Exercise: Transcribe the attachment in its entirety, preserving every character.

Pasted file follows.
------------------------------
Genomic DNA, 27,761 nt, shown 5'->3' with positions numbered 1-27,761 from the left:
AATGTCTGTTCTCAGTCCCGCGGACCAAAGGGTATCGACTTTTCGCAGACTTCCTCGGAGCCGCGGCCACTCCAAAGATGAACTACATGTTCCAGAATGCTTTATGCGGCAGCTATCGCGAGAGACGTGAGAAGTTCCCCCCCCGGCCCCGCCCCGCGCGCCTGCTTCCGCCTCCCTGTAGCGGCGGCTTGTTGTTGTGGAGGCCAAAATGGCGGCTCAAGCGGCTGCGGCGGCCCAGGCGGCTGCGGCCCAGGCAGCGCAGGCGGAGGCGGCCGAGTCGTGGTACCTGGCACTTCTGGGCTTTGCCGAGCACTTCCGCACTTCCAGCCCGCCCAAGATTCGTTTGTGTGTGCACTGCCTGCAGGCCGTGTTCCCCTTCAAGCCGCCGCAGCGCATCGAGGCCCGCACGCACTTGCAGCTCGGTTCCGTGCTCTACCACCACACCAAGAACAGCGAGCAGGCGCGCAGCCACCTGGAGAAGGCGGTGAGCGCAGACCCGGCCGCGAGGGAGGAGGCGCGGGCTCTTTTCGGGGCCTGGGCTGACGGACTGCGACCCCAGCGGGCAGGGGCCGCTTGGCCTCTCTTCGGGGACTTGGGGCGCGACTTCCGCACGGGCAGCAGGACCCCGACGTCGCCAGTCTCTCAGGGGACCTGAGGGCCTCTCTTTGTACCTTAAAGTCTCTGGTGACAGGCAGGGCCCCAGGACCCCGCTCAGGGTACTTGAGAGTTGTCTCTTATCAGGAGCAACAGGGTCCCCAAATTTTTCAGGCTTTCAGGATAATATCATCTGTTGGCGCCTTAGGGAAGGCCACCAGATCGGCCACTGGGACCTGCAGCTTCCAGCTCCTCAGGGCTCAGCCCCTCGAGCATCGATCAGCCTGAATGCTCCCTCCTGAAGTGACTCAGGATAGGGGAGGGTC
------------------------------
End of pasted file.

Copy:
Genomic DNA, 27,761 nt, shown 5'->3' with positions numbered 1-27,761 from the left:
AATGTCTGTTCTCAGTCCCGCGGACCAAAGGGTATCGACTTTTCGCAGACTTCCTCGGAGCCGCGGCCACTCCAAAGATGAACTACATGTTCCAGAATGCTTTATGCGGCAGCTATCGCGAGAGACGTGAGAAGTTCCCCCCCCGGCCCCGCCCCGCGCGCCTGCTTCCGCCTCCCTGTAGCGGCGGCTTGTTGTTGTGGAGGCCAAAATGGCGGCTCAAGCGGCTGCGGCGGCCCAGGCGGCTGCGGCCCAGGCAGCGCAGGCGGAGGCGGCCGAGTCGTGGTACCTGGCACTTCTGGGCTTTGCCGAGCACTTCCGCACTTCCAGCCCGCCCAAGATTCGTTTGTGTGTGCACTGCCTGCAGGCCGTGTTCCCCTTCAAGCCGCCGCAGCGCATCGAGGCCCGCACGCACTTGCAGCTCGGTTCCGTGCTCTACCACCACACCAAGAACAGCGAGCAGGCGCGCAGCCACCTGGAGAAGGCGGTGAGCGCAGACCCGGCCGCGAGGGAGGAGGCGCGGGCTCTTTTCGGGGCCTGGGCTGACGGACTGCGACCCCAGCGGGCAGGGGCCGCTTGGCCTCTCTTCGGGGACTTGGGGCGCGACTTCCGCACGGGCAGCAGGACCCCGACGTCGCCAGTCTCTCAGGGGACCTGAGGGCCTCTCTTTGTACCTTAAAGTCTCTGGTGACAGGCAGGGCCCCAGGACCCCGCTCAGGGTACTTGAGAGTTGTCTCTTATCAGGAGCAACAGGGTCCCCAAATTTTTCAGGCTTTCAGGATAATATCATCTGTTGGCGCCTTAGGGAAGGCCACCAGATCGGCCACTGGGACCTGCAGCTTCCAGCTCCTCAGGGCTCAGCCCCTCGAGCATCGATCAGCCTGAATGCTCCCTCCTGAAGTGACTCAGGATAGGGGAGGGTC